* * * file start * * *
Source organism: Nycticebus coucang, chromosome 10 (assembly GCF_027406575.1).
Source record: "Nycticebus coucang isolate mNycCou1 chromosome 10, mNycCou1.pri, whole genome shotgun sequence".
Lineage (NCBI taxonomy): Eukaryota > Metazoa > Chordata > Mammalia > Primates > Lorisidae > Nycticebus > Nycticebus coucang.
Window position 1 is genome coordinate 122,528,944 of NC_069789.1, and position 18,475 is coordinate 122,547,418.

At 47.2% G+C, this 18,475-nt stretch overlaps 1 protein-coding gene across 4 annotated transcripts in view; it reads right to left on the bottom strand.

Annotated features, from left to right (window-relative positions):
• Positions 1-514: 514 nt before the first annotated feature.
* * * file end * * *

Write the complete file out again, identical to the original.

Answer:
Source organism: Nycticebus coucang, chromosome 10 (assembly GCF_027406575.1).
Source record: "Nycticebus coucang isolate mNycCou1 chromosome 10, mNycCou1.pri, whole genome shotgun sequence".
Lineage (NCBI taxonomy): Eukaryota > Metazoa > Chordata > Mammalia > Primates > Lorisidae > Nycticebus > Nycticebus coucang.
Window position 1 is genome coordinate 122,528,944 of NC_069789.1, and position 18,475 is coordinate 122,547,418.

At 47.2% G+C, this 18,475-nt stretch overlaps 1 protein-coding gene across 4 annotated transcripts in view; it reads right to left on the bottom strand.

Annotated features, from left to right (window-relative positions):
• Positions 1-514: 514 nt before the first annotated feature.